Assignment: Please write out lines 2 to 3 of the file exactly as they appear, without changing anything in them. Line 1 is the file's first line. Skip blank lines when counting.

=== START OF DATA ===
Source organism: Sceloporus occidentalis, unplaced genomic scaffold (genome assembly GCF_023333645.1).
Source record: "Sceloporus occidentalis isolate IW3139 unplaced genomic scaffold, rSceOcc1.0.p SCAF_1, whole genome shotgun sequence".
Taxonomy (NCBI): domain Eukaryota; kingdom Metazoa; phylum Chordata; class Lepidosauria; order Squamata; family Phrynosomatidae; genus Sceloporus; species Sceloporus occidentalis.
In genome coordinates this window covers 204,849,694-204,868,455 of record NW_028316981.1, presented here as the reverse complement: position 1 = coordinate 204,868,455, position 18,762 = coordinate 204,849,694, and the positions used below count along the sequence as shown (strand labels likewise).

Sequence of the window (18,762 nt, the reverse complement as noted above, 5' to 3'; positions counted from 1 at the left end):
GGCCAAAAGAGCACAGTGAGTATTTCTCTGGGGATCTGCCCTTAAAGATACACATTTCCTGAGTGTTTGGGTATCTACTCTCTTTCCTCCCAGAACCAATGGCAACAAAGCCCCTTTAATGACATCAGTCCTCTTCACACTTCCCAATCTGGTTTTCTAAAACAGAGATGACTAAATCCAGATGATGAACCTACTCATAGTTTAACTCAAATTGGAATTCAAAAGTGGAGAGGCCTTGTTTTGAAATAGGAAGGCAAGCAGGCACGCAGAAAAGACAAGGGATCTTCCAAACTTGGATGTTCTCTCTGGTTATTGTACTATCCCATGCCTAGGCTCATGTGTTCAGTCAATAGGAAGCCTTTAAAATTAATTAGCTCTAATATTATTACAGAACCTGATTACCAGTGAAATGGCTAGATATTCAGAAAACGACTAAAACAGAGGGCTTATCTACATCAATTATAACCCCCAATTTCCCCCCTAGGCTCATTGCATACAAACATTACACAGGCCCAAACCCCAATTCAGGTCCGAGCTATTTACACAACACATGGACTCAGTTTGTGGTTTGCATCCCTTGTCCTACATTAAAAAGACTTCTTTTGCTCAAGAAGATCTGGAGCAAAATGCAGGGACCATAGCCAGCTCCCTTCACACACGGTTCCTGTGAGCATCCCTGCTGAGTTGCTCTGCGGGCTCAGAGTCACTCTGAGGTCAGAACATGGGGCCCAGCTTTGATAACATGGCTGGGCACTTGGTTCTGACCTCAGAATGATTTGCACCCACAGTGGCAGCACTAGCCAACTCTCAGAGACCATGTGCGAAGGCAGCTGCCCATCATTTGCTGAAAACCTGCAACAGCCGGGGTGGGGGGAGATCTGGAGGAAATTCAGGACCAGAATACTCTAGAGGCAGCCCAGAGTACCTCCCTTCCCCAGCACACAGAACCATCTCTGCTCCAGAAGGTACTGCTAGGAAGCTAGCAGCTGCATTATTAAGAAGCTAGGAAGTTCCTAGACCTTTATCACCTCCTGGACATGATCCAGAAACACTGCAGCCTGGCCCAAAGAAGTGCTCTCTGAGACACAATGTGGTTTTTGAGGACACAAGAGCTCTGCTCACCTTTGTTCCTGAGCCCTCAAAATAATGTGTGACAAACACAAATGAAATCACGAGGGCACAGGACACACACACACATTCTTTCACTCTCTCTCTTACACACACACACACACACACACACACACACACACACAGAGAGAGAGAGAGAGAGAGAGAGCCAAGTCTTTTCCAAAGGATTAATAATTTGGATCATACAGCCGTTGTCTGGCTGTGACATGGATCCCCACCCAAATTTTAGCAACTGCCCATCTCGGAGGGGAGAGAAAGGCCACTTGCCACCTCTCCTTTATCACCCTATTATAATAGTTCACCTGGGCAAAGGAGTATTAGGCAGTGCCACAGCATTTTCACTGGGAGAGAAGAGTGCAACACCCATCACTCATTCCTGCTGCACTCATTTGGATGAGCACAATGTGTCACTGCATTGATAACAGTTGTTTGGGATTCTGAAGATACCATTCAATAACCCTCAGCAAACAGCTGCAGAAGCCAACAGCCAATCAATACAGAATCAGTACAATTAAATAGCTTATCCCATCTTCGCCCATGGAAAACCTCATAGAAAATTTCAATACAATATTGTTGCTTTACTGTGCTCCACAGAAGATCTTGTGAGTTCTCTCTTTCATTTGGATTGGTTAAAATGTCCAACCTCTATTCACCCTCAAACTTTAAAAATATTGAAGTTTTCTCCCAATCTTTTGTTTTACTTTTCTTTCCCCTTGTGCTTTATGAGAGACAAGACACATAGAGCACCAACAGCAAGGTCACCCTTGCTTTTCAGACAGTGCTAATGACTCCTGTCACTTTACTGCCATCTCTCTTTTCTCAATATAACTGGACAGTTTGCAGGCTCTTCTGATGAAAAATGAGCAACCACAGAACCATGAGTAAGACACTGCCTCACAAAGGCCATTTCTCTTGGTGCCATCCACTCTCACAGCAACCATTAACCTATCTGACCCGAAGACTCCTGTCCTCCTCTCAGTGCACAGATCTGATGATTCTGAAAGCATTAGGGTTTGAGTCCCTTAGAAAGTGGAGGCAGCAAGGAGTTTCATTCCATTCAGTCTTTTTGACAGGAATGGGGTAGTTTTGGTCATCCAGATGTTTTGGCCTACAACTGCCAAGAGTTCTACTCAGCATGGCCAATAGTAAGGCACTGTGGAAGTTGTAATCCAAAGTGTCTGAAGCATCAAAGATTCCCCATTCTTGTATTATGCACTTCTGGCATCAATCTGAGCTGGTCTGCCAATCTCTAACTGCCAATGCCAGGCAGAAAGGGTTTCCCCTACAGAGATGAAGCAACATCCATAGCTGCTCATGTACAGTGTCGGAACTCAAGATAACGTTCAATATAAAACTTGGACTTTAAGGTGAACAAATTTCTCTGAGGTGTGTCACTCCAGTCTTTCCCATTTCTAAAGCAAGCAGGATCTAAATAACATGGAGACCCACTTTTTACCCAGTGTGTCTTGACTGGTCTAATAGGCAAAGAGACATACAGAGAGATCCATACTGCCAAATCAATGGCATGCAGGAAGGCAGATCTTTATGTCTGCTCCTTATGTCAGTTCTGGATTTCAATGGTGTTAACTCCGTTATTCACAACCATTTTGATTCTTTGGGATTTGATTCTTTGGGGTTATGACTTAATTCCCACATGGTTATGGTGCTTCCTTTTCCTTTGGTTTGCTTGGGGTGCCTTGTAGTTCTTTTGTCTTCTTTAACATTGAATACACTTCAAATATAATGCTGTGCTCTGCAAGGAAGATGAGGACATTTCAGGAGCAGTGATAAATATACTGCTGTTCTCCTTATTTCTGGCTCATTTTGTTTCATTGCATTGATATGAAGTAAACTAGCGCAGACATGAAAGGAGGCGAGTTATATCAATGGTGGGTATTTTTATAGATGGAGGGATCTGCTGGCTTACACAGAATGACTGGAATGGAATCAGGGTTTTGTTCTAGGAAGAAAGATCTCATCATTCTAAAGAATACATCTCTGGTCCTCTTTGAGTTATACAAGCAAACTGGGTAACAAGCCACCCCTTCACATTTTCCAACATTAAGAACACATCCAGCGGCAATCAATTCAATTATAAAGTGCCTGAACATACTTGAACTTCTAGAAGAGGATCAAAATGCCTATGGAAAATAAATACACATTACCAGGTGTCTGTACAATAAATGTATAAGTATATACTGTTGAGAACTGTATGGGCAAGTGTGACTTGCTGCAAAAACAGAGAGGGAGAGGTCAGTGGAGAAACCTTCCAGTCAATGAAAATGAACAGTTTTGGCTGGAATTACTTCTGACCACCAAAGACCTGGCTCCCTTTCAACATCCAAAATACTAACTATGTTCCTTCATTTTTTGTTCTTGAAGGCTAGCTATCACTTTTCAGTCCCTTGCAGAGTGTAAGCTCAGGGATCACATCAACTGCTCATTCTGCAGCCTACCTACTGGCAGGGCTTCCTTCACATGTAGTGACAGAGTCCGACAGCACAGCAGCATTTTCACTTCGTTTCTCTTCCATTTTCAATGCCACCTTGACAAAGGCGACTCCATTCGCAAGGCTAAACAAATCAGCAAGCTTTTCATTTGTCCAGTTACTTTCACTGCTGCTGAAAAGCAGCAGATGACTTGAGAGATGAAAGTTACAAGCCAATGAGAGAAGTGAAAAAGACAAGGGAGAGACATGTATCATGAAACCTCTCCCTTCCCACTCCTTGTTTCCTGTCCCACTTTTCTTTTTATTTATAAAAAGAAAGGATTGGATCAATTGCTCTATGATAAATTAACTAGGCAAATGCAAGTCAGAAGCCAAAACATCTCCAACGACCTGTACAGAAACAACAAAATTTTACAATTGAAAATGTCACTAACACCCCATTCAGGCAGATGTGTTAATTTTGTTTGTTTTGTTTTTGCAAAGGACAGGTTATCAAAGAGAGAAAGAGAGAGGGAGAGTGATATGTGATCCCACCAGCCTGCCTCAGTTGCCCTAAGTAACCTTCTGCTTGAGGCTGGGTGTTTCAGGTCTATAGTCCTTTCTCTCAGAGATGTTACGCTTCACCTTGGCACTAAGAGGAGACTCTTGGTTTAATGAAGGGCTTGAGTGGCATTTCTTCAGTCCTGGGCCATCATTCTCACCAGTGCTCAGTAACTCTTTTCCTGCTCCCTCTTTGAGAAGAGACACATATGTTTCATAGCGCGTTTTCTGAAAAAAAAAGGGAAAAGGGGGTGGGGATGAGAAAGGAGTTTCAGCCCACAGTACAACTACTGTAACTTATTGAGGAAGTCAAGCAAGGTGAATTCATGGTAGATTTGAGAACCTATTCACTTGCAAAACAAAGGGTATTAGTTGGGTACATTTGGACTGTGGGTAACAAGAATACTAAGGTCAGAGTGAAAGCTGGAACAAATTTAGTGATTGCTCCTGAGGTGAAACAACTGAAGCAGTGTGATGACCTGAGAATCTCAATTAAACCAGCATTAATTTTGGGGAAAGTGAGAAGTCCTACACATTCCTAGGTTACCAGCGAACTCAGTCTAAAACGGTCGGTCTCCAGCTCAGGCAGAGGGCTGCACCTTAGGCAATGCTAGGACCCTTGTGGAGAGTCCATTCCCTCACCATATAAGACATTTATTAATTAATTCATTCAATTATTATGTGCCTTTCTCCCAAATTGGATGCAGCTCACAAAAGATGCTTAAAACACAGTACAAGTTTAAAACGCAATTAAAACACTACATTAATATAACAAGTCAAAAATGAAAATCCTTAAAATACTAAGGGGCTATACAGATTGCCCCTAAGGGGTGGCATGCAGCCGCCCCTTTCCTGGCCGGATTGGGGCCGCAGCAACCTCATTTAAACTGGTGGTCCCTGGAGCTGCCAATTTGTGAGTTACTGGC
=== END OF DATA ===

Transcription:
Source record: "Sceloporus occidentalis isolate IW3139 unplaced genomic scaffold, rSceOcc1.0.p SCAF_1, whole genome shotgun sequence".
Taxonomy (NCBI): domain Eukaryota; kingdom Metazoa; phylum Chordata; class Lepidosauria; order Squamata; family Phrynosomatidae; genus Sceloporus; species Sceloporus occidentalis.